Immediately upon the ratification of the present treaty by the government of the United States, orders shall be transmitted to the commanders of their land and naval forces, requiring the latter (provided this treaty shall then have been ratified by the government of the Mexican Republic, and the ratifications exchanged) immediately to desist from blockading any Mexican ports; and requiring the former (under the sanie condition) to commence, at the earliest moment practicable, withdrawing all troops of the United States then in the interior of the Mexican Republic, to points that shall be selected by common agreement, at a distance from the seaports, not exceeding thirty leagues; and such evacuation of the interior of the republic shall be completed with the least possible delay; the Mexican government hereby binding itself to afford every facility in its power for rendering the same convenient to the troops, on their march and in their new positions, and for promoting a good understanding between them and the inhabitants. In like man. ner, orders shall be despatched to the persons in charge of the custom-houses at all ports occupied by the forces of the United States, requiring them (under the same condition) immediately to deliver possession of the same to the persons authorized by the Mexican government to receive it, together with all bonds and evidences of debt for duties on importations and on exportations, not yet fallen due. Moreover, a faithful and exact account shall be made out, showing the entire amount of all duties on imports and on exports, collected at such custom-houses, or elsewhere in Mexico, by authority of the United States, from and after the day of the ratification of this treaty by the government of the Mexican Republic; and also an account of the cost of collection; and such entire amount, deducting only the cost of collection, shall be delivered to the Mexican government, at the city of Mexico, within three months after the exchange of ratifications.
The evacuation of the capital of the Mexican Republic by the troops of the United States, in virtue of the above stipulation, shall be completed in one month after the orders there stipulated for shall have been received by the commander of said troops, or sooner if possible.
Immediately after the exchange of ratifications of the present Treaty, all castles, forts, territories, places, and possessions, which have been taken or occupied by the forces of the United States during the present war, within the limits of the Mexican Republic, as about to be established by the following article, shall be definitely restored to the said Republic, together with all the artillery, arms, apparatus of war, munitions, and other public property, which were in the said castles and forts when captured, and which shall remain there at the time when this treaty shall be duly ratified by the government of the Mexican Republic. To this end, immediately upon the signature of this treaty, orders shall be dispatched to the American officers commanding such castles and forts, securing against the removal or destruction of any such artillery, arms, apparatus of war, munitions, or other public property. The city of Mexico, within the inner line of entrenchments surrounding the said city, is comprehended in the above stipulations, as regards the restoration of artillery, apparatus of war, &c.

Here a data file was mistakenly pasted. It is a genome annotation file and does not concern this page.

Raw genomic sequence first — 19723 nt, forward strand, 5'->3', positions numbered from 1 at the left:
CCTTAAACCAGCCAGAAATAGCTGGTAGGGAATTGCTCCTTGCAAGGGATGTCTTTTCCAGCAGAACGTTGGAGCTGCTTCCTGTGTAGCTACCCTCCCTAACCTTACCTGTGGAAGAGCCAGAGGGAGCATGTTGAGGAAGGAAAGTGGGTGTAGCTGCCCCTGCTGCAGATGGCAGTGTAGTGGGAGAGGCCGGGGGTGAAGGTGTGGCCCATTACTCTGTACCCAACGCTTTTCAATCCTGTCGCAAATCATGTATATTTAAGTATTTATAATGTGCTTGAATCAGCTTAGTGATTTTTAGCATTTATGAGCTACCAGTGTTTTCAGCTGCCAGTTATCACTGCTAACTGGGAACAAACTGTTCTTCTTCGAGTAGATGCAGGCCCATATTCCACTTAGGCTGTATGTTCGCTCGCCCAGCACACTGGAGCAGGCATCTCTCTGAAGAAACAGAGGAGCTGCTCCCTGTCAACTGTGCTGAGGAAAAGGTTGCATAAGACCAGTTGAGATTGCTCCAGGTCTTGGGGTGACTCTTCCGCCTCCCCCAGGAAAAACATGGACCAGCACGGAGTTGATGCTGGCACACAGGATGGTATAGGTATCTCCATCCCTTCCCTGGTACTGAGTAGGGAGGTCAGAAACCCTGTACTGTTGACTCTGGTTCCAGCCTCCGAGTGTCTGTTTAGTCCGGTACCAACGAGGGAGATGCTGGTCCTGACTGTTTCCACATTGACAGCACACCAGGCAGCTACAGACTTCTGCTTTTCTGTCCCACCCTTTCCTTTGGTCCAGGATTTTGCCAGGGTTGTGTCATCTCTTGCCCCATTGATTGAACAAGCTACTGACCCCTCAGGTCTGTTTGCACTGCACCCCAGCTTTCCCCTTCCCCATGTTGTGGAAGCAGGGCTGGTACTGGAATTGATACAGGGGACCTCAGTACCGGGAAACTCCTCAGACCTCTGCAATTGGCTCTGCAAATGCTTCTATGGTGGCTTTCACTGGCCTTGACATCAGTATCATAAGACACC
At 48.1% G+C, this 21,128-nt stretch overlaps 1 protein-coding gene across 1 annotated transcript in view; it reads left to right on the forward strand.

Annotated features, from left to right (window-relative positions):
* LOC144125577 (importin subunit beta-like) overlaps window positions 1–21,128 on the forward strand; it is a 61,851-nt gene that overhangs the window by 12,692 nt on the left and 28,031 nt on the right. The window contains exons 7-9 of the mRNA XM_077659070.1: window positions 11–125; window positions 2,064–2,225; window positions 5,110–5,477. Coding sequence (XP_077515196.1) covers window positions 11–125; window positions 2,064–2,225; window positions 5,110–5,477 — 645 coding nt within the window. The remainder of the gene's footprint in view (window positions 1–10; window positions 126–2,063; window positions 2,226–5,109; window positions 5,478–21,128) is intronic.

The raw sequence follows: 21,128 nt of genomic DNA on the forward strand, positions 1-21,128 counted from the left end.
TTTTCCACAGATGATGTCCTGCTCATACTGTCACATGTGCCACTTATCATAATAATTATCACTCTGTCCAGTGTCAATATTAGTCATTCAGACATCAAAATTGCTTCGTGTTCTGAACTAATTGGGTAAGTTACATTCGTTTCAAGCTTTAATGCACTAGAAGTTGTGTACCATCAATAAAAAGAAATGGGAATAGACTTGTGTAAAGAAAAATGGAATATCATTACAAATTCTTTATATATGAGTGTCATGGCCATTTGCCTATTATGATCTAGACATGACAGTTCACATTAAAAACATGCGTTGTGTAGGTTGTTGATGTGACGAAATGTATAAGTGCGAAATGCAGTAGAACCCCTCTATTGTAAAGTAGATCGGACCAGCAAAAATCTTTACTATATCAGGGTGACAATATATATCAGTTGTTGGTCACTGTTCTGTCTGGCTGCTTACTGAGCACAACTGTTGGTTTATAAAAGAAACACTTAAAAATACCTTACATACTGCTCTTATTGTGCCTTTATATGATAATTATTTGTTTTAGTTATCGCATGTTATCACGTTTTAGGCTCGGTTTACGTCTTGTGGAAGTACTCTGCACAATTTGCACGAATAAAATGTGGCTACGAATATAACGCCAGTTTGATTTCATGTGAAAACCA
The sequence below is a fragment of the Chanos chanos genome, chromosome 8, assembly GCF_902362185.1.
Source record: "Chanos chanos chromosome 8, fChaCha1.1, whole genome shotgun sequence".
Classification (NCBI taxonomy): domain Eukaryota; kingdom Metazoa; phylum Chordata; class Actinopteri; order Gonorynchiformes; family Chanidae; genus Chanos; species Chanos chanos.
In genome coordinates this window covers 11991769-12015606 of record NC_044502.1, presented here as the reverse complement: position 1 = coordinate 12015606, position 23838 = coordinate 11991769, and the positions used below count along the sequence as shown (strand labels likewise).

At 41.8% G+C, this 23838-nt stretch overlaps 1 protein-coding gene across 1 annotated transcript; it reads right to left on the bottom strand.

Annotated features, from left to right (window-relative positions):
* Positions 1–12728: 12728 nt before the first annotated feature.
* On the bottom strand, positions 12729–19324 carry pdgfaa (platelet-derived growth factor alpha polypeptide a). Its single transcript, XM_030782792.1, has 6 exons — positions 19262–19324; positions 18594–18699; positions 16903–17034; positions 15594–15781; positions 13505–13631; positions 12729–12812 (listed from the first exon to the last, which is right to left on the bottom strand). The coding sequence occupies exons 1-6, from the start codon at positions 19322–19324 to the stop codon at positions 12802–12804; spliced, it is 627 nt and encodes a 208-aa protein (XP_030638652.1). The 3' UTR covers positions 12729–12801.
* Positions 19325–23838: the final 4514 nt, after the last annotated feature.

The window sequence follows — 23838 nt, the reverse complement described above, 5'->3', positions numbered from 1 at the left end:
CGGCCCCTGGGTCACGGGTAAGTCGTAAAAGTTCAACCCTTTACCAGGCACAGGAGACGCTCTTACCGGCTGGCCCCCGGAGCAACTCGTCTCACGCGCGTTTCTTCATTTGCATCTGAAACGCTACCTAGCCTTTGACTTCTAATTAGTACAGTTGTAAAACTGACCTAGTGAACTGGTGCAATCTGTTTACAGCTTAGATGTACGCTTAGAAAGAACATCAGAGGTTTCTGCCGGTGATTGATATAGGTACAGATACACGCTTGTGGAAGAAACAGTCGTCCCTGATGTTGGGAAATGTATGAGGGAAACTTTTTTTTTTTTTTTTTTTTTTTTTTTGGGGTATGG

The final evacuation of the territory of the Mexican Re. public, by the forces of the United States, shall be completed in three months from the said exchange of ratifications, or sooner if possible: the Mexican government hereby engag. ing, as in the foregoing article, to use all means in its power for facilitating such evacuation, and rendering it convenient to the troops, and for promoting a good understanding between them and the inhabitants.
If, however, the ratification of this treaty by both parties should not take place in time to allow the embarcation of the troops of the United States to be completed before the commencement of the sickly season, at the Mexican ports on the Gulf of Mexico, in such case a friendly arrangement shall be entered into between the general-in-chief of the said troops and the Mexican government, whereby healthy and otherwise suitable places, at a distance from the ports not exceeding thirty leagues, shall be designated for the residence of such troops as may not yet have embarked, until the return of the healthy season. And the space of time here referred to as comprehending the sickly season, shall be understood to extend from the first day of May to the first day of November.
All prisoners of war taken on either side, on land or on sea, shall be restored as soon as practicable after the exchange of ratifications of this treaty. It is also agreed that if any Mexicans should now be held as captives by any savage tribe within the limits of the United States, as about to be established by the following article, the government of the said United States will exact the release of such captives, and cause them to be restored to their country.
The boundary line between the two republics shall commence in the Gulf of Mexico, three leagues from land, opposite the mouth of the Rio Grande, otherwise called Rio Bravo del Norte, or opposite the mouth of its deepest branch, if it should have more than one branch emptying directly into the sea ; from thence up the middle of that river, fol. lowing the deepest channel, where it has more than one, to the point where it strikes the southern boundary of New